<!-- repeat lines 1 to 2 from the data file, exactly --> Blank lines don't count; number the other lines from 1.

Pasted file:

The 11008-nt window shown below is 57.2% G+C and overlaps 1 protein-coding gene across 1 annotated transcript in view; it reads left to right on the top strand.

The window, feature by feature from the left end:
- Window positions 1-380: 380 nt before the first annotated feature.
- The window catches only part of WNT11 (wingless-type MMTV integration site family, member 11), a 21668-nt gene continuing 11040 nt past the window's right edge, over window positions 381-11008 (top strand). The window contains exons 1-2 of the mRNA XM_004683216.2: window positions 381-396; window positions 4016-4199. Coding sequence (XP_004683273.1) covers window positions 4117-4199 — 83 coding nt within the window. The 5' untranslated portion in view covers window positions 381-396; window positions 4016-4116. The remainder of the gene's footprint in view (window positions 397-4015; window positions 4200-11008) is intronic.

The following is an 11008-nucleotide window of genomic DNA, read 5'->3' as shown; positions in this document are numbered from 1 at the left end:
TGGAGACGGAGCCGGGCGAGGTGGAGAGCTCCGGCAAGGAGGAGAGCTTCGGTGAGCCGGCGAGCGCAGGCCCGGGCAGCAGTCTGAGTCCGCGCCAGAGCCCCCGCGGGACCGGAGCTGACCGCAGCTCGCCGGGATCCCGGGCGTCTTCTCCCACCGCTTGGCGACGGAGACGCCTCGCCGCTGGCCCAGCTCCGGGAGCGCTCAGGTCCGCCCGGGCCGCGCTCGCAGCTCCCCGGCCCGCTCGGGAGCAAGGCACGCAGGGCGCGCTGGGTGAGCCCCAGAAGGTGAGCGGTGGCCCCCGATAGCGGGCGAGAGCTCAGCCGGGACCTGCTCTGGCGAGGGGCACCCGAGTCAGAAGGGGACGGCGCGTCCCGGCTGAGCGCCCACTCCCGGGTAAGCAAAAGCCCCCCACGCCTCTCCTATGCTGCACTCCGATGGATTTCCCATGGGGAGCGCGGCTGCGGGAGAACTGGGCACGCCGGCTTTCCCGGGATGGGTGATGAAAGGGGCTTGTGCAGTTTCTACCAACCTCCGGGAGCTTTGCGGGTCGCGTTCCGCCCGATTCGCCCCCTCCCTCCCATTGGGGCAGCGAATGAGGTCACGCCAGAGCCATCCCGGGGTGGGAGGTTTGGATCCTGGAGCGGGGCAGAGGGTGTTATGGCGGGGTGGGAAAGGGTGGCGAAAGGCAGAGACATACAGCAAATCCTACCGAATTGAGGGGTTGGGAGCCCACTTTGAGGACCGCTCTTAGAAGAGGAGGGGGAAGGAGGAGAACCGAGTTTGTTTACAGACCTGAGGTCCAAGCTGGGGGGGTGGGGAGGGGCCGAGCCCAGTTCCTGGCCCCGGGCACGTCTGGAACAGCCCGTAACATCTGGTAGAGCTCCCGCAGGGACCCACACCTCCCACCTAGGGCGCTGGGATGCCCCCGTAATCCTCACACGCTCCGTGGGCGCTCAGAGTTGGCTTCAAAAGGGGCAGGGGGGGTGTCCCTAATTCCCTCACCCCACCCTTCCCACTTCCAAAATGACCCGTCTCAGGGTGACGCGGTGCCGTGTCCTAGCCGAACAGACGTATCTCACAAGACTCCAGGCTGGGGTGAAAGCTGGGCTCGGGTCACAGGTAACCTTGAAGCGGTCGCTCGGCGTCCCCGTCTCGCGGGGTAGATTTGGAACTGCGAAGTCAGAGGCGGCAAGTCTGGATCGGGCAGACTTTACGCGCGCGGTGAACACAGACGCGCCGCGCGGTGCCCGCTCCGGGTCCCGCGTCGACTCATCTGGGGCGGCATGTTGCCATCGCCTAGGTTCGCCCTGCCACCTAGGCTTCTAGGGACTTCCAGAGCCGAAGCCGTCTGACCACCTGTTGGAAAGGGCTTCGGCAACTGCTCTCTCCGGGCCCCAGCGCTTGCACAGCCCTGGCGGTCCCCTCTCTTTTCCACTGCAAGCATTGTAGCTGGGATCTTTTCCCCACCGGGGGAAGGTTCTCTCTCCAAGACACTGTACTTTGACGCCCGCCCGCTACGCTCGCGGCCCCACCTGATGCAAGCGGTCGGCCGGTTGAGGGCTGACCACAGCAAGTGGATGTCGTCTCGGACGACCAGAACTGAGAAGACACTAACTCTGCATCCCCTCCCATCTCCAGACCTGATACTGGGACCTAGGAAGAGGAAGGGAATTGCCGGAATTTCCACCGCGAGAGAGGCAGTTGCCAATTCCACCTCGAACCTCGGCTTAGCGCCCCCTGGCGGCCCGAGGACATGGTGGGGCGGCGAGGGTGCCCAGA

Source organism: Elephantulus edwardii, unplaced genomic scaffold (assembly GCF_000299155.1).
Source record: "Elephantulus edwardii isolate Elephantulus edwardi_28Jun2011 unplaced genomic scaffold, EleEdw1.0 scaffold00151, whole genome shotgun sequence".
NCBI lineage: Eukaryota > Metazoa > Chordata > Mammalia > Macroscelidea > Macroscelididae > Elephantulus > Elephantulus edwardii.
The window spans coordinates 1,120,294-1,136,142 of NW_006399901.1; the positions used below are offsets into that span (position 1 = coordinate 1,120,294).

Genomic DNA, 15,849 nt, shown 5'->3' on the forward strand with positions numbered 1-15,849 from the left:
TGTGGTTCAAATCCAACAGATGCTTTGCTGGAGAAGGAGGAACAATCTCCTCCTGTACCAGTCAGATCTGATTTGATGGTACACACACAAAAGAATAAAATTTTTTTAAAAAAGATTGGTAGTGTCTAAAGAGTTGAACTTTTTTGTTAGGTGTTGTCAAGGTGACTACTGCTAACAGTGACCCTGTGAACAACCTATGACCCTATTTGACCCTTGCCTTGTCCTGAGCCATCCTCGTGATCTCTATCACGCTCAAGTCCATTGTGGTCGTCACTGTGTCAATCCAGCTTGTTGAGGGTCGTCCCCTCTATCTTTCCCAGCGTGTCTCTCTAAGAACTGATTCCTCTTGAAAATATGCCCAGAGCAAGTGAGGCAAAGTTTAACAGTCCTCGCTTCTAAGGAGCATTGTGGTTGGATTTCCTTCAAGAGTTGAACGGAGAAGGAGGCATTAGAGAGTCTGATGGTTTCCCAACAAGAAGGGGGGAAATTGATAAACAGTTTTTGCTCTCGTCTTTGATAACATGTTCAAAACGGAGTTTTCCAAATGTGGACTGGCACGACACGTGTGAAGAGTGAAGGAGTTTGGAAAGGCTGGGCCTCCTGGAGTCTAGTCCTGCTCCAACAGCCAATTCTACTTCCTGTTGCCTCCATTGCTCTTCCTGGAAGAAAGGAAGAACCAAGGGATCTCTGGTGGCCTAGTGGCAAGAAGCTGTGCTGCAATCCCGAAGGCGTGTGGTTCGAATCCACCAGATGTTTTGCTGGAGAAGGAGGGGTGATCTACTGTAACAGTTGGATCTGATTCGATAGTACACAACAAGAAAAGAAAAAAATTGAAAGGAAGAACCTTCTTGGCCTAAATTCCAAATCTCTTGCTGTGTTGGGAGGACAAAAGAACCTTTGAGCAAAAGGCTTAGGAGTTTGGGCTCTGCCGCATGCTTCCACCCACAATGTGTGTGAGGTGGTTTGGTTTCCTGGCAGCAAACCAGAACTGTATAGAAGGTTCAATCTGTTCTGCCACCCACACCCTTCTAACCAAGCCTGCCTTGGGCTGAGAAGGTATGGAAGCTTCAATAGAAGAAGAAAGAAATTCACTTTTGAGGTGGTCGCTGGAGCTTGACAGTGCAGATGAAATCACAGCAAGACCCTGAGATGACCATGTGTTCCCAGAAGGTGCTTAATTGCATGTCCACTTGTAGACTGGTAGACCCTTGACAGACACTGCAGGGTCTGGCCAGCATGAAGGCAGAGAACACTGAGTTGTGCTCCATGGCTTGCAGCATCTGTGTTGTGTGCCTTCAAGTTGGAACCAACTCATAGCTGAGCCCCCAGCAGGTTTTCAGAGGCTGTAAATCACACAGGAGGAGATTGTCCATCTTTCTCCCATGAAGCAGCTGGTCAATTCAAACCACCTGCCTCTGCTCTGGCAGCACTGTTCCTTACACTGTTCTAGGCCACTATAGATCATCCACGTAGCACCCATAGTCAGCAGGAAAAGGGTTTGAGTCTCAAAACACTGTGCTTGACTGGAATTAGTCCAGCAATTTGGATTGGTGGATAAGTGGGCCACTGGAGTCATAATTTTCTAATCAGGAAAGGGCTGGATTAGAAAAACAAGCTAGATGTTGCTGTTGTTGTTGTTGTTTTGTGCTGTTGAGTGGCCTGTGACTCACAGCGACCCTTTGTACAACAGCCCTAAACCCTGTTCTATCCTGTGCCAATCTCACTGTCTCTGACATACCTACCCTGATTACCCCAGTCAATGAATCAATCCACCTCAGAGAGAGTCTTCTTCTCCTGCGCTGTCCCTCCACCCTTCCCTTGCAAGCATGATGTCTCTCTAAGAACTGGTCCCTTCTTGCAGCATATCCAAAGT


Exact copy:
The 11008-nt window shown below is 57.2% G+C and overlaps 1 protein-coding gene across 1 annotated transcript in view; it reads left to right on the top strand.

The window, feature by feature from the left end: